A couple weeks ago I worked a full week and attended a number of gatherings that left the introvert in me completely drained…running on empty. I also felt tired and sick. I knew that going to a six hour writing seminar on Vashon Island wasn’t probably the best idea. But I went, because I had to. It was an opportunity I couldn’t pass up.
I spent six hours talking, eating, and writing with two other women in a little studio space in town. We started the day with some remarkable pastries from the local bakery and countless cups of tea, got to know one another a bit, and then listened to few readings from authors ranging from Ta-Nehisi Coates to Laurie Colwin to an audio of the “The Room Where It Happens” by Lin-Manuel Miranda from the very popular and noteworthy musical, Hamilton.
At lunch time, we broke for an hour to make our way down the street to the Saturday Farmers Market. We wandered around on our own, getting a sense of “place” which we then shared about after lunch. The market was relatively small but hosted a variety of vendors ranging from fresh herbs to yarn to garlic herb cashew cream. It was a dreary spring day but that didn’t stop the locals from stopping by and catching up with one another. Everyone seemed to know one another and there was a clear sense of community and belonging.
After gathering a basket of fresh strawberries, greens, and olive oil at the market for lunch we headed back to the studio and settled in. We were treated to a glorious meal of cold pea soup, greens, and fresh strawberries. After a nourishing lunch of good food and conversation, we refilled our cups of tea and settled in for some more readings and quick writes, or “mind dumps” as we called it, which we ended up sharing and critiquing with one another afterward.
We also talked about life; we talked about the hurdles we’ve faced, about hope, growth, and things to look forward to. I was the youngest there, by a couple of decades, and received a lot of wisdom in those six hours, including the fact that a majority of my strife, uncertainty, and lack of self-confidence in my writing, relationships, and self were in fact a product of my age – of being in my twenties. I learned that being twenty-something is tough and unclear but that it would soon pass with time. I also learned that writing is hard – a lot more difficult than I thought especially when put on the spot. But I learned something important, that even if it seems like rubbish, there are usually nuggets of gold tucked it between that are worth saving.
Before I knew it, we were hugging goodbye and off on our separate ways. It had been a wonderful day and I was sad for it to have passed so quickly. I hopped on the ferry back to the city and was soon back in the hustle of normalcy. But I haven’t forgotten our conversation, writing, or the food. And I would be back in a heartbeat if offered the opportunity for another workshop with these people and on this island. Vashon, you have my heart, as do those almond cookies from the local bakery which I’ll be back for without a doubt.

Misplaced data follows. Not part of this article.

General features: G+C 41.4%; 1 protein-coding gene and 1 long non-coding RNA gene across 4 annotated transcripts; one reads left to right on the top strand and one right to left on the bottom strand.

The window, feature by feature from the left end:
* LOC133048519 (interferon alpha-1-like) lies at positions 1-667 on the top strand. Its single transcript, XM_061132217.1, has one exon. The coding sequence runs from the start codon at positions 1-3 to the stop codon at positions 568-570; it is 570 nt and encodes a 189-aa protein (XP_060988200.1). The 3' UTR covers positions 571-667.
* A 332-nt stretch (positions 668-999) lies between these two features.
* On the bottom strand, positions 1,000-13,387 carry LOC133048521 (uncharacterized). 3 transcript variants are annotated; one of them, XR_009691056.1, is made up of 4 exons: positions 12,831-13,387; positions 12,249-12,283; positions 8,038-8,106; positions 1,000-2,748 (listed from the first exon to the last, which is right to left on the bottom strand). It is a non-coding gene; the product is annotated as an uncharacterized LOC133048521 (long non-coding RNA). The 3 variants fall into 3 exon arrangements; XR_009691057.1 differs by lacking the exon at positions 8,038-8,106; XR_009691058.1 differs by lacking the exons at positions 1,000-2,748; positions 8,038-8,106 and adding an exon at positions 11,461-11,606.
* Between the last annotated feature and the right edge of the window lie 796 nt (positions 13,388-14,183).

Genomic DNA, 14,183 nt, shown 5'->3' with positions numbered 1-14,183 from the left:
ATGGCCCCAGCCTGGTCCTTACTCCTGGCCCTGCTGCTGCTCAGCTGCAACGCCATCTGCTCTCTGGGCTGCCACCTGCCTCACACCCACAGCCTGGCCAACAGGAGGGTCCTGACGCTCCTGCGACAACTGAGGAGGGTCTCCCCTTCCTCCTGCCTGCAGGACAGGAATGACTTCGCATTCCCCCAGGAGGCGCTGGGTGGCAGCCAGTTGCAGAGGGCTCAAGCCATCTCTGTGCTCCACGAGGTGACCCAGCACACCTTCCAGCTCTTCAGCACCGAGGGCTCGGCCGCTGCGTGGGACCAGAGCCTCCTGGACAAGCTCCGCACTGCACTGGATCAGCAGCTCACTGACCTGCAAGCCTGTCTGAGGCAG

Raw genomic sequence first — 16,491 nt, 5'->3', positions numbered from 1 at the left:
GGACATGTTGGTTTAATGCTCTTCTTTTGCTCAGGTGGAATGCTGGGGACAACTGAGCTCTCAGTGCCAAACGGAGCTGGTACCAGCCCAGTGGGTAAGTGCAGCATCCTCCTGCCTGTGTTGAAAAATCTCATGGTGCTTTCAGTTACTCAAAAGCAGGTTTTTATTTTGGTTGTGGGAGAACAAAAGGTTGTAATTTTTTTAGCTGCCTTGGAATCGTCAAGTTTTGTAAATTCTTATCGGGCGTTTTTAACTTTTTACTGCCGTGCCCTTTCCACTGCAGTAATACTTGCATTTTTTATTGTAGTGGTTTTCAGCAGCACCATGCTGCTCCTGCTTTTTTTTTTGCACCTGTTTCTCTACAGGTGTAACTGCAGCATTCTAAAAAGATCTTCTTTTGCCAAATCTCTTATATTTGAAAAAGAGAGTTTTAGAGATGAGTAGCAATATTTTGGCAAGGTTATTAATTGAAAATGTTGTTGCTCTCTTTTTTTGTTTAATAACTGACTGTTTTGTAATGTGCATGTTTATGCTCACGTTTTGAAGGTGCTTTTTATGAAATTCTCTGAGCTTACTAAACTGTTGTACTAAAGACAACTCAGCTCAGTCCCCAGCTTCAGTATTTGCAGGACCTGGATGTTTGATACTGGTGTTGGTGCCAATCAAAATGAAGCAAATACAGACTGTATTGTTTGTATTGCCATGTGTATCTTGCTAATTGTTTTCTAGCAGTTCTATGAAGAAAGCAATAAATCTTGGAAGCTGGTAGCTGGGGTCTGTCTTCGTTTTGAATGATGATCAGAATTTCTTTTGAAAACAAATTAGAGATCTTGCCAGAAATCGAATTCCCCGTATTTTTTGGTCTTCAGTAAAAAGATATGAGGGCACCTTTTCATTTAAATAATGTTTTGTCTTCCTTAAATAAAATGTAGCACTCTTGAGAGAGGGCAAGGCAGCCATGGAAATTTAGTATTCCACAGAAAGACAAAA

Later that evening, I was expected at my monthly book club with friends. It felt only right to prepare this blueberry crisp by the great Shauna Niequist in her book Bread & Wine in honor of my own day of writing. I think a crisp is the perfect dessert to share with others any time of year and is a dish that carries a long list of memories depending on the season and fruit on hand. This one in particular is my favorite, and not just because it is secretly on the healthy side while still very indulgent. But it is simple to throw together and works well with any fruit. The oats, almond flour, pecans, olive oil, and maple syrup remind me of my favorite granola and the berries don’t require any added sugar. The crisp is also gluten-free and vegan, but no one would know otherwise. And for this particular recipe, I’ve doubled the topping from the original because everyone knows that is the best part and I find it is necessary to cover all of the berries. If you are serving this dish just for two you can halve the topping, if desired. I especially love this crisp with a scoop (or two, let’s be honest) of vanilla ice cream or this honey cinnamon one from Snoqualmie which adds a whole other element of flavor.
Adapted from Bread & Wine by Shauna Niequist
2-12 oz bags frozen blueberries and/or other fruit (I used blueberries and peaches this time around) (depending on the season you can also use 4-5 cups fresh berries and fruit)
2 cups gluten-free old fashioned oats
1 cup chopped pecans (walnuts work also)
1 cup almond meal/flour
1/2 cup good quality maple syrup
1/2 cup olive oil
1 tsp salt
Put the berries into an 8×8 baking dish. Mix all ingredients for the crisp topping in a large bowl until well combined. Spread topping over the berries. Bake at 350° for about 40-45 minutes until the fruit starts to bubble and the topping is golden brown. Serve warm with ice cream.